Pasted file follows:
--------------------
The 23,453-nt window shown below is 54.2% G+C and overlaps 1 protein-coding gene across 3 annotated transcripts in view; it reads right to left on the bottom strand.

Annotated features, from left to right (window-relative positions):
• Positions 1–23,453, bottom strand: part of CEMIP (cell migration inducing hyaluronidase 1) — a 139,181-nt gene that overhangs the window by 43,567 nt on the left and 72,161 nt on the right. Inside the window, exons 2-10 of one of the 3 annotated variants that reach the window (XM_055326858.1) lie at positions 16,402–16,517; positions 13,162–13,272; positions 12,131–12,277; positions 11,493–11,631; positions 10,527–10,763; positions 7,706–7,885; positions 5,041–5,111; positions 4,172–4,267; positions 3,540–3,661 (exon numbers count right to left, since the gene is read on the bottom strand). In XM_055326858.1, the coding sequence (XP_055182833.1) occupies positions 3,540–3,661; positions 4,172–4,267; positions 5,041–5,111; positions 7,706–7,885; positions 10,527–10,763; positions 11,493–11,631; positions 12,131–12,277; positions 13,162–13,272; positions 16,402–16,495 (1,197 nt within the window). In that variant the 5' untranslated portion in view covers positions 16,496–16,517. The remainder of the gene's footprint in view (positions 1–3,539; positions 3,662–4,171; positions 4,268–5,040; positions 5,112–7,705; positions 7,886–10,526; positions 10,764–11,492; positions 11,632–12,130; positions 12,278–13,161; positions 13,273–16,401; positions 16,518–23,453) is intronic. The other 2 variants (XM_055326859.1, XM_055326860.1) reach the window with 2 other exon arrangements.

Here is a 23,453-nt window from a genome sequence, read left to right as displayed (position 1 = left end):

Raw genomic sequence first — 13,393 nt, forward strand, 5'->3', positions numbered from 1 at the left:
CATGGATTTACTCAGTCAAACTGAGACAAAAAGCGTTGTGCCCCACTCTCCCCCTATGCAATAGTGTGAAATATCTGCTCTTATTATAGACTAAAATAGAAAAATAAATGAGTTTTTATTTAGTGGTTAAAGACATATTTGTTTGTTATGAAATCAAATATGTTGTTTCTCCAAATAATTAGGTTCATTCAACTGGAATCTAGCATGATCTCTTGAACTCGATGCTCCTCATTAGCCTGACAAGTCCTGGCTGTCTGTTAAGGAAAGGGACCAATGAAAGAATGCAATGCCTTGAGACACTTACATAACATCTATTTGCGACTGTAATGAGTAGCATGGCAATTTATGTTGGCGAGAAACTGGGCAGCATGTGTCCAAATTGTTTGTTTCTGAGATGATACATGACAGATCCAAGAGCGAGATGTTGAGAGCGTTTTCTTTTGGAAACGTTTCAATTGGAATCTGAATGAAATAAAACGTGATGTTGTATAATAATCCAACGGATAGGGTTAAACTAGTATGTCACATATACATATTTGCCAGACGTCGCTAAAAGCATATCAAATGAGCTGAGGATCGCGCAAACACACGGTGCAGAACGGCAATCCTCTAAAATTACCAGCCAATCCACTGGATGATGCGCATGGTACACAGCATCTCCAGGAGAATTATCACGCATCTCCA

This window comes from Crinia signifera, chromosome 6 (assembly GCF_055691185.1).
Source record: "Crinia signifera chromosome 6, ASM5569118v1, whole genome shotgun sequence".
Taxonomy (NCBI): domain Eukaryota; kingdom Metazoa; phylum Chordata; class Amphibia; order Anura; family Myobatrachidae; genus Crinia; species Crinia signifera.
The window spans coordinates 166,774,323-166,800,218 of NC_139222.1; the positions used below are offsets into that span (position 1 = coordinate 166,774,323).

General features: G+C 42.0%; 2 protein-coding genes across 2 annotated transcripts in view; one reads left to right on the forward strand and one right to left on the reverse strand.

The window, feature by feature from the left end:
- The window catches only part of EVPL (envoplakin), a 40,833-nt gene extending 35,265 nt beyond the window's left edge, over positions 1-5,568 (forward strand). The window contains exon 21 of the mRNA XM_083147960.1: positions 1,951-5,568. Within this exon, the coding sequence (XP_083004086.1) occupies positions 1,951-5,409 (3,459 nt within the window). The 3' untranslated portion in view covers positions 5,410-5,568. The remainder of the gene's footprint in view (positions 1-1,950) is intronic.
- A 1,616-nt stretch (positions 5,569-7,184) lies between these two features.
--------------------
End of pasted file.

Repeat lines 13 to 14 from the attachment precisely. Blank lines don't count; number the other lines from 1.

- The window catches only part of EVPL (envoplakin), a 40,833-nt gene extending 35,265 nt beyond the window's left edge, over positions 1-5,568 (forward strand). The window contains exon 21 of the mRNA XM_083147960.1: positions 1,951-5,568. Within this exon, the coding sequence (XP_083004086.1) occupies positions 1,951-5,409 (3,459 nt within the window). The 3' untranslated portion in view covers positions 5,410-5,568. The remainder of the gene's footprint in view (positions 1-1,950) is intronic.
- A 1,616-nt stretch (positions 5,569-7,184) lies between these two features.